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    ABSTRACT: Molecular imprinting is a state-of-the-art technique for imparting molecular recognition properties to a synthetic polymeric matrix. Conventionally, the technique is easily carried out using bulk imprinting, where molecularly imprinted polymers (MIPs) are prepared in large chunks and post-treatment processes like grinding and sieving are then required. However, this strategy tends to produce sharp-edged, irregular MIP bits with a limited scope of direct application. In addition, due to the creation of binding sites within the polymeric bulk, the issue of the hindrance of adsorbate diffusion (especially in the case of macromolecules) during template rebinding makes the MIPs prepared through this approach unsuitable for practical applications. Thus over the years, many efforts to address the limitations of conventional molecular imprinting techniques have resulted in new imprinting methodologies. Systems like suspension and precipitation polymerization, where MIPs with tunable morphologies can be prepared, have been developed. Additionally, strategies like surface imprinting have also been employed. Ultimately, both of these approaches have been combined to prepare regularly shaped surface-imprinted MIP beads. Such an approach incorporates the advantages of both methodologies at the same time. Given their desirable physical morphologies and favorable adsorption kinetics, MIPs prepared in this manner show significant promise for industrial applications. Therefore, they will be the main focus of this review.
    Analytical and Bioanalytical Chemistry 10/2007; 389(2):369-76. DOI:10.1007/s00216-007-1362-4 · 3.44 Impact Factor
  • Chau Jin Tan · Yen Wah Tong
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    ABSTRACT: One of the major difficulties faced in the molecular imprinting of proteins is the inherently fragile and flexible nature of the protein template which makes it incompatible with most polymerization systems. Miniemulsion polymerization is a possible approach for preparing molecularly imprinted nanoparticles, and in this study, the method of initiation, the high-shear homogenization, and the surfactant used for the polymerization reaction had been considered as possible factors that can denature the template protein, ribonuclease A (RNase A). The conformation of the protein in a miniemulsion was studied using circular dichroism (CD). It was found that redox initiation was more suitable for protein imprinting and that the addition of poly(vinyl alcohol) (PVA) as a co-surfactant had proved to be effective in preserving the template protein structural integrity. On the basis of the results of the study, polymeric nanoparticles imprinted with RNase A were prepared via miniemulsion polymerization using methyl methacrylate (MMA) and ethylene glycol dimethacrylate (EGDMA) as the functional and cross-linker monomers, respectively, with the conditions of the polymerization system optimized to best preserve the integrity of the protein template. In the subsequent investigation for the recognition properties of the prepared nanoparticles through batch and competitive rebinding tests, the imprinted nanoparticles prepared through the conventional (nonoptimized) miniemulsion polymerization lacked the target specificity as displayed by those prepared under the optimized conditions. This illustrated the importance of protein structural integrity in protein imprinting.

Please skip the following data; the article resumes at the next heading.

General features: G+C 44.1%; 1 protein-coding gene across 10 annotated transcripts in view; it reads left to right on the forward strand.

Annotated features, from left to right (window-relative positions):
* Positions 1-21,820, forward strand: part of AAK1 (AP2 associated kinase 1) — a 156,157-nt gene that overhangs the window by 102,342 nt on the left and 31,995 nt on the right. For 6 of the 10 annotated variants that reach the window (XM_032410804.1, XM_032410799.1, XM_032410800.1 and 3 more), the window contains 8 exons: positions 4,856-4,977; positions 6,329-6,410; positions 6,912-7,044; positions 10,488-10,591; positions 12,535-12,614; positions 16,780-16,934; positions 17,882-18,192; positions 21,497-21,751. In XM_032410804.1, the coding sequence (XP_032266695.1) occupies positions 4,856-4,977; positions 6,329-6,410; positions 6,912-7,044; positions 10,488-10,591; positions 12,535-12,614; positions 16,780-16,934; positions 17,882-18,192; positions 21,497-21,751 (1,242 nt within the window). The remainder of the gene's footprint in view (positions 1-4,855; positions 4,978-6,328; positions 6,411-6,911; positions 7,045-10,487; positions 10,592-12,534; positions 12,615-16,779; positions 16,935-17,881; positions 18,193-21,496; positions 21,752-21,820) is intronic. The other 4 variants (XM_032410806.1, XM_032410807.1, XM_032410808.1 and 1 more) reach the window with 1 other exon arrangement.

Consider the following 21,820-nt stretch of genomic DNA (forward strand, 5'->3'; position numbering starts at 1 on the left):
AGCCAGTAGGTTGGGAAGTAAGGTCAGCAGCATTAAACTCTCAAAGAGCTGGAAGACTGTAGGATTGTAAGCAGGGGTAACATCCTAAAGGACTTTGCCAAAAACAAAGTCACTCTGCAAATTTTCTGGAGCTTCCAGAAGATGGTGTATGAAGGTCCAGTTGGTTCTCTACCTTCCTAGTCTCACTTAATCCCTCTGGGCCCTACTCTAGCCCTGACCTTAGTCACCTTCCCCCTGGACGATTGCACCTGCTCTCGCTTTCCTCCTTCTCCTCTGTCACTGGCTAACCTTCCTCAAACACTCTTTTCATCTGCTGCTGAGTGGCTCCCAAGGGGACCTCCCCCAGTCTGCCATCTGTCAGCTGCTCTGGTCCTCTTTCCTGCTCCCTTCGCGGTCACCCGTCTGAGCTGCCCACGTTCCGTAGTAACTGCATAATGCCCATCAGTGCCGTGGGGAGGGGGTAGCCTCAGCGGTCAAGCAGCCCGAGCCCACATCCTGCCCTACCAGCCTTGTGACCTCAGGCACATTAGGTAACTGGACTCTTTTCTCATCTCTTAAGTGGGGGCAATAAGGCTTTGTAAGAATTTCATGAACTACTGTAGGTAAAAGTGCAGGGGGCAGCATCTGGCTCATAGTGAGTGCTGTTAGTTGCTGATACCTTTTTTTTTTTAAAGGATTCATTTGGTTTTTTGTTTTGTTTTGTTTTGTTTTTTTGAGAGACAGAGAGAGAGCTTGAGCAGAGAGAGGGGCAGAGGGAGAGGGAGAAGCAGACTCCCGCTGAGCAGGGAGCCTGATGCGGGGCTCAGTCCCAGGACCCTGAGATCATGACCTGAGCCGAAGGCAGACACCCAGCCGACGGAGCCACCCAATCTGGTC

Langmuir 03/2007; 23(5):2722-30. DOI:10.1021/la062178q · 4.46 Impact Factor
  • Chau Jin Tan · Yen Wah Tong
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    ABSTRACT: Superparamagnetic ribonuclease A surface-imprinted polymeric particles that can preferentially bind the template protein in an aqueous environment were prepared in this study. Methyl methacrylate and ethylene glycol dimethacrylate were employed as the functional and cross-linker monomers, respectively. Regularly shaped submicrometer (700-800 nm) particles imprinted with ribonuclease A were successfully prepared using redox-initiated miniemulsion polymerization. Nanosized Fe3O4 magnetite was encapsulated in the imprinted particles with good encapsulation efficiency (17.5 wt %) for the incorporation of the superparamagnetic property. Good selectivity toward the template over the control protein in an aqueous environment was demonstrated by the imprinted particles in the batchwise and competitive rebinding tests with the highest template loading, Qmax, of 127.7 mg/g observed in the batch rebinding test. Given the small sizes of the imprinted particles and the presence of the binding sites on the surface, the rebinding process was kinetically favorable despite the sheer bulk of the macromolecules. In the desorption study, it was found that the more hydrophobic solvent was more effective for ribonuclease A desorption from the imprinted particles. This indicated that the hydrophobic effect was probably the main form of interaction responsible for the template rebinding to the imprinted sites in an aqueous media.
    Analytical Chemistry 02/2007; 79(1):299-306. DOI:10.1021/ac061364y · 5.64 Impact Factor